Moms wear many hats and tackle a slew of responsibilities every day. Depending on your children’s ages and circumstances, you might do everything from dressing and feeding your kids to picking them up from school and helping with homework. Then there are the household chores to deal with, too.

In the midst of all these moments and tasks, there’s very little time for you — even though self-care is essential for our well-being.

In her book The Fringe Hours: Making Time for You Jessica N. Turner suggests shifting your perspective from “I have no time” to “There is time to be found.” In most days, if not all, there are underused pockets of time, which you can claim to do “something that rejuvenates your soul,” she writes.

For Turner, a marketing professional, blogger and mom of three, those activities include crafting and blogging for her popular lifestyle blog “The Mom Creative.”

For you this may be writing, getting a massage, taking pictures, taking walks, painting, playing an instrument, meditating, practicing yoga, gardening or anything else you’re passionate about.

Turner includes this manifesto in her book, which might inspire you, too:

We believe that we need to make time for ourselves.

We believe in cultivating balance in our commitments and within ourselves.

We believe in letting go of self-imposed pressures.

We believe in that guilt and comparison do not belong in our lives.

We believe that taking care of our minds, bodies and souls is important.

We believe that pursuing our passions is life-giving and life-changing.

We believe that spending five minutes doing something we love is better than wasting that five minutes.

We believe in embracing help.

We believe that community matters.

We believe in giving thanks.

We believe in choosing joy.

We believe that life is not perfect, but it is beautiful.

Here are ideas from The Fringe Hours for finding and making time for yourself.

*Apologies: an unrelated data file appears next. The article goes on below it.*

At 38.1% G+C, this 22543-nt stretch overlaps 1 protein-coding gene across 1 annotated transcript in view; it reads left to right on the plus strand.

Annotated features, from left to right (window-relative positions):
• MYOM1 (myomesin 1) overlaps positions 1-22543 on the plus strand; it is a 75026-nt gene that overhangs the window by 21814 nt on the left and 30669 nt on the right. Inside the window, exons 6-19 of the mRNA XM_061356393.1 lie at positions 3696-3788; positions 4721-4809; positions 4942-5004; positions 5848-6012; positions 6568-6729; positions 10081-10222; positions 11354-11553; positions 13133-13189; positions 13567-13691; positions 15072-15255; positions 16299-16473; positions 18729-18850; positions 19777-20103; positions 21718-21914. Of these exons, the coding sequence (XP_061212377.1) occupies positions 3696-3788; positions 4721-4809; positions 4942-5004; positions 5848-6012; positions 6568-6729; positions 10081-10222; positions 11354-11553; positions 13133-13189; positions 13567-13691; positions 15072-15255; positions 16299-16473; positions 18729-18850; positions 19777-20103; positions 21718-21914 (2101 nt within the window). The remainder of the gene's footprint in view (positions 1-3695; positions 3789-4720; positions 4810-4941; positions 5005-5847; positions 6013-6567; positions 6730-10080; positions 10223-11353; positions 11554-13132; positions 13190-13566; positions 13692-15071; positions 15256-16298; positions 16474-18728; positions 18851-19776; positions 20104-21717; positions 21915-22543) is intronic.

1. Track your time.

As Turner writes, tracking your time helps you see clearly where your time is being spent and where it’s being wasted. Write down everything you’ve done each day for a week. That includes washing the dishes, taking a shower, everything. Use a blank sheet of paper, Turner’s printable tracker or a phone app.

After the week is up, Turner suggests asking yourself these questions, and journaling your responses:

  • What tasks are non-negotiable, such as working or taking your kids to school?
  • What time was wasted?
  • What activities can you streamline, such as doing laundry all at once instead of in daily bits?
  • Are you doing too many things?
  • Do you need to work on saying no?
  • Did you do anything because not doing it would make you feel guilty?
  • Could you ask for assistance or hire help?
  • Did you take time out for yourself?
  • If you did, how much time?
  • How did you feel during the week overall?
  • How did these emotions influence you and your activities?

2. Reconsider your mornings.

For years Turner woke up at 6 a.m. But this only gave her 20 to 30 minutes to herself before her family woke up. She slowly started pushing back her wake time (setting her alarm 15 minutes earlier every week for a month). At the end of the month Turner was waking up between 5:00 and 5:15 a.m., which she does today seven days a week.